Gabriel Carrer & Reese Eveneshen/ Canada/ 2020/ 81 mins

This gonzo Canadian home invasion actions thriller has a long fuse, but when it explodes it’s something to behold. Writers and directors Gabriel Carrer and Reese Eveneshen slice their film in two neat slices of tension and carnage as a trio of strangers thrust into a dangerous situation suddenly find things getting a whole lot worse. It may abandon what depth is established in an intriguing first half, but it impresses hugely in its depiction of blistering, chaotic violence and sustained bloodshed.

Nurse Romina (Lora Burke) comes home on Hallowe’en after a shift to find wide-eyed madman Chris (Nick Smyth) holding her landlord Alan (Colin Paradine). It’s only the beginning of an evening more terrifying than any number of ghosts and ghouls. Chris is accusing the badly battered Alan of carrying out an atrocious act against his family. Alan protests his innocence, but some vengeful business associates have tracked them down and are about to force the the trio into an odd thrupple defensive unit as they invade Romina’s home.

The film’s high point is undoubtedly the gruelling, no-holds-barred nature of the violence. Carrer and Eveneshen don’t shy away from some splatter film-level exsanguination, but the fights are grimly realistic in their claustrophobic desperation. In the confined space of Romina’s little home, survival doesn’t come down to strength and speed, but who can improvise the quickest, and who can inflict the most devastating wound first. And what wounds they are. Alex Tong‘s cinematography finds clarity amid the chaos and foregrounds the great practical effects work as knives gouge ragged holes in necks and claw hammers are driven into eye sockets. He also makes use of inventive lighting to add some variety to the relentless second half, little touches that keep things from becoming a slog.

Those that are searching for a little thematic depth to their carnage may be best to look elsewhere, however. The three central performances go a long way to adding layers to a central trio characterised only by their relationship to each other. Romina is a nurse and a mother. Chris is nursing an unbearable trauma that’s sent him into a Nic Cage-esque swivel-eyed psychosis, and Alan may be guilty of perhaps the worst crime imaginable – which is perhaps why you don’t feel quite so bad as he takes more punishment than perhaps any film character in recent memory. Beyond that they’re reduced to the bare bones of their current situation. This is more than can be said for the nameless invaders, anonymised further by masks and cycle helmets. As soon as you see the white of an actual eye, there’s the handle of a hammer jutting from it. They appear to have something to do with Alan, but motivation seems to be as lacking as personality here.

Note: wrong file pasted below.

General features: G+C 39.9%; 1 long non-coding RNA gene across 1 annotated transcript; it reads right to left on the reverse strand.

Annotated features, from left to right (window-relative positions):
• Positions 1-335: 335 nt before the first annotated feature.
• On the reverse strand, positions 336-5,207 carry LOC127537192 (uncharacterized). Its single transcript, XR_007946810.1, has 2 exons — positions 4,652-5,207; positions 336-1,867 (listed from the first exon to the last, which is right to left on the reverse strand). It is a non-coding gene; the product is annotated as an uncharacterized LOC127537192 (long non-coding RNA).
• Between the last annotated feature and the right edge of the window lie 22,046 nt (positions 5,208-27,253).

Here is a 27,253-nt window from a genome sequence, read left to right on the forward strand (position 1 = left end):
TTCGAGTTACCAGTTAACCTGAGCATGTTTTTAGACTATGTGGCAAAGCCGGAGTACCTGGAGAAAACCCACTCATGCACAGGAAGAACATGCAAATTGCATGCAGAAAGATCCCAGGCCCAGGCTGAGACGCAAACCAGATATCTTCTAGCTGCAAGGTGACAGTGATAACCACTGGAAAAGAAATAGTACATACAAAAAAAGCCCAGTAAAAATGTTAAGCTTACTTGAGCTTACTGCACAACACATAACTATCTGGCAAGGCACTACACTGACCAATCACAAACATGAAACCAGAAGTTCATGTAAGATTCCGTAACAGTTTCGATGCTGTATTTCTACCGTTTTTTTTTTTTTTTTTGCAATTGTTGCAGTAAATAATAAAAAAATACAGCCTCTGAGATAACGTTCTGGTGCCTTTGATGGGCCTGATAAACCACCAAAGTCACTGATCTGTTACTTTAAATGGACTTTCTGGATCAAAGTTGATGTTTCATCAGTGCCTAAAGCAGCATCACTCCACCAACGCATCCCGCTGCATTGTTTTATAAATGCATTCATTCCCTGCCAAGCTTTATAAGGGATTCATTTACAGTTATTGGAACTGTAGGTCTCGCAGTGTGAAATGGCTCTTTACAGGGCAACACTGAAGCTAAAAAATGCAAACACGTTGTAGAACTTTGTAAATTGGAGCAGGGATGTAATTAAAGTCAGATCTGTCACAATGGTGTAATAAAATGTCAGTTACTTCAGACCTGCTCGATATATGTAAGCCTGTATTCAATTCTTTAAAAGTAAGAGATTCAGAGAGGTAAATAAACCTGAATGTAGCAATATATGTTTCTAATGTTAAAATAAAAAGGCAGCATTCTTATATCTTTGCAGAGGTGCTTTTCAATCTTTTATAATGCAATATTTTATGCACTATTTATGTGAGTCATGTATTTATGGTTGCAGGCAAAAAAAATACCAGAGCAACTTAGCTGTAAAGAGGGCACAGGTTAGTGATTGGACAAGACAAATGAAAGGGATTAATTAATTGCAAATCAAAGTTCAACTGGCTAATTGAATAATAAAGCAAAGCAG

For a short, sharp shock of a movie, For the Sake of Vicious more than satisfies, albeit on a completely surface level. It’s likely that most will have a clear preference for one of the film’s very distinct halves over the hour. The first that holds its cards (and hammers) closer to its chest, and works like a sadistic game of cat and mouse in the mould of the Israeli shocker Big Bad Wolves; or the brutal second half, which takes its cues from the pulsating Green Room as it plunges normal(ish) people into a feral battle with seasoned killers. To be fair, both are very good examples of their form. Unlike the marauding goons piling through Romina’s doors and windows, Carrer and Eveneshen burst in, do the job, and take no prisoners along the way.

Available On-demand from Mon 19 Apr 2021